June 2015
Volume 56, Issue 7
Free
ARVO Annual Meeting Abstract  |   June 2015
The Dobson Card: An electronic display for forced-choice preferential looking (FPL) assessment of infant and toddler visual acuity
Author Affiliations & Notes
  • Joseph M Miller
    Ophthal & Vision Science, University of Arizona, Tucson, AZ
    College of Optical Sciences and College of Public Health, University of Arizona, Tucson, AZ
  • Howard P Apple
    Ophthal & Vision Science, University of Arizona, Tucson, AZ
    Apple Medical Incubator, Winter Park, FL
  • Tina K Green
    Ophthal & Vision Science, University of Arizona, Tucson, AZ
  • Deborah Apple
    Apple Medical Incubator, Winter Park, FL
  • Erin M Harvey
    Ophthal & Vision Science, University of Arizona, Tucson, AZ
  • Footnotes
    Commercial Relationships Joseph Miller, None; Howard Apple, None; Tina Green, None; Deborah Apple, None; Erin Harvey, None
  • Footnotes
    Support None
Investigative Ophthalmology & Visual Science June 2015, Vol.56, 2921. doi:
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    • Get Citation

      Joseph M Miller, Howard P Apple, Tina K Green, Deborah Apple, Erin M Harvey; The Dobson Card: An electronic display for forced-choice preferential looking (FPL) assessment of infant and toddler visual acuity. Invest. Ophthalmol. Vis. Sci. 2015;56(7 ):2921.

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      © ARVO (1962-2015); The Authors (2016-present)

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Abstract

Purpose: To determine if the looking behavior of infants and toddlers during Acuity Card Procedure (ACP) testing using electronic stimuli is similar to the behavior observed when printed stimuli are used.

Methods: A trained and experienced Teller Acuity Card tester measured binocular grating acuity in 8 subjects aged 9 to 45 months. Stimuli were presented using The Dobson Card (DC), a hand-held matt-black plexiglass frame (10”x22”) that flush-mounts 2 Google Nexus-7 (N7) tablet computers to the right and left of a center peephole. One tablet displays a square wave grating (1/2 octave steps), the other a luminance-matched gray patch. Stimuli were generated using Java language. An experimenter luminance matched the 2 tablet gray patches, then matched gratings to the paired gray patch. The gray patch and paired grating had a luminance of 92 lux, and widest white stripe 170 lux (Dr Meter LX1330B photometer). An assistant controlled the tablet displays via Bluetooth to preserve tester masking of grating location and permit standard ACP testing. The DC was presented in a ACP stage (Vistech Consultants).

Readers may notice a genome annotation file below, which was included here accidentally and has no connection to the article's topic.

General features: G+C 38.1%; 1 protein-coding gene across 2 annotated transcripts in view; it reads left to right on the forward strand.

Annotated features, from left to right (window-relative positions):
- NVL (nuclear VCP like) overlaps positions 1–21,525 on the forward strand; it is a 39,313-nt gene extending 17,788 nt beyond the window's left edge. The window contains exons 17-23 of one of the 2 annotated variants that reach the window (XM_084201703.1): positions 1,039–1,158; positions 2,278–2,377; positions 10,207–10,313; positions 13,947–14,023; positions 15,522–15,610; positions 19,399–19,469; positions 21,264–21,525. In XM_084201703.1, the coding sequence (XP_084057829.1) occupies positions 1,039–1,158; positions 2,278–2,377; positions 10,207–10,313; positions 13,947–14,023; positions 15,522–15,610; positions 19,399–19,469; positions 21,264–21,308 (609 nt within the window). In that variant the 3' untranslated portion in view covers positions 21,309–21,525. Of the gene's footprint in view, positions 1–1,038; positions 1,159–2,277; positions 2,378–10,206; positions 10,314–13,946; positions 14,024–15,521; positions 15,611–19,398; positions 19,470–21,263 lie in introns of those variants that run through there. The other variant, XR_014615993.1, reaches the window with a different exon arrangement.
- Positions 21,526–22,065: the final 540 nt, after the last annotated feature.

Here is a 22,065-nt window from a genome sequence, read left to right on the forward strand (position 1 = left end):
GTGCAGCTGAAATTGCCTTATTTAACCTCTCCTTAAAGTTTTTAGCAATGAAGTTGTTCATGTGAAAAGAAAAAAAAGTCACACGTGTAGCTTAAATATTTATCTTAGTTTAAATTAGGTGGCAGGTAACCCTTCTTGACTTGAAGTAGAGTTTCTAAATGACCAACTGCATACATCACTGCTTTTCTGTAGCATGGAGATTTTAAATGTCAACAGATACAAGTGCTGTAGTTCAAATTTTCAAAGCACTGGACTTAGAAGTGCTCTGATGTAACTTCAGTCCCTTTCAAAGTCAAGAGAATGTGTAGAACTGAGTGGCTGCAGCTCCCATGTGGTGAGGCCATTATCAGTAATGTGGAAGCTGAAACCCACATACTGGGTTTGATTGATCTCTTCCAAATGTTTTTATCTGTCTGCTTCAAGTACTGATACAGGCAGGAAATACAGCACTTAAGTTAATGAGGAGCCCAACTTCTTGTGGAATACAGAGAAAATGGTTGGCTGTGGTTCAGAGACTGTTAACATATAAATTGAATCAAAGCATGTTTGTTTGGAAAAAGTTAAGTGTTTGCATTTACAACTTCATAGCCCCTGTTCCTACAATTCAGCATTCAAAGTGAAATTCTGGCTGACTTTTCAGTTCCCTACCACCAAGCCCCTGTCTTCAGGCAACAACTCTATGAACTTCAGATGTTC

Results: All subjects looked at the gratings in a manner similar to TAC. However, observed acuities were low normal/below normal when compared to published norms obtained with the printed Teller Acuity Cards (Vistech Consultants, Inc., TAC II now manufactured by StereoOptical). Acuity ranged from 2.4 to 18.2 Cy/Deg (cpd), median 5.65 cpd, mode 4.8 cpd.

Conclusions: Children exhibit interest in viewing patterns of black and white stripes over gray control stimuli presented using tablet computers set against a black background in a manner similar to printed gratings against a gray background. The tasks differ, as the tablet requires comparison and cards detection. Acuities were below those expected for children of the same age using printed stimuli. Further work is required to determine the optimum stimulus luminance and background illumination, and normative data for DC acuity will need to be generated. Previous work has shown that even different versions of printed acuity cards yield different norms (Vistech vs Stereo Optical cards, Haynes et al., ARVO 2004). While static square wave gratings are used in this initial evaluation, the Dobson Card can be used for the display of a variety of stimuli such as alternating checkerboards or displays of coherent motion vs random motion.

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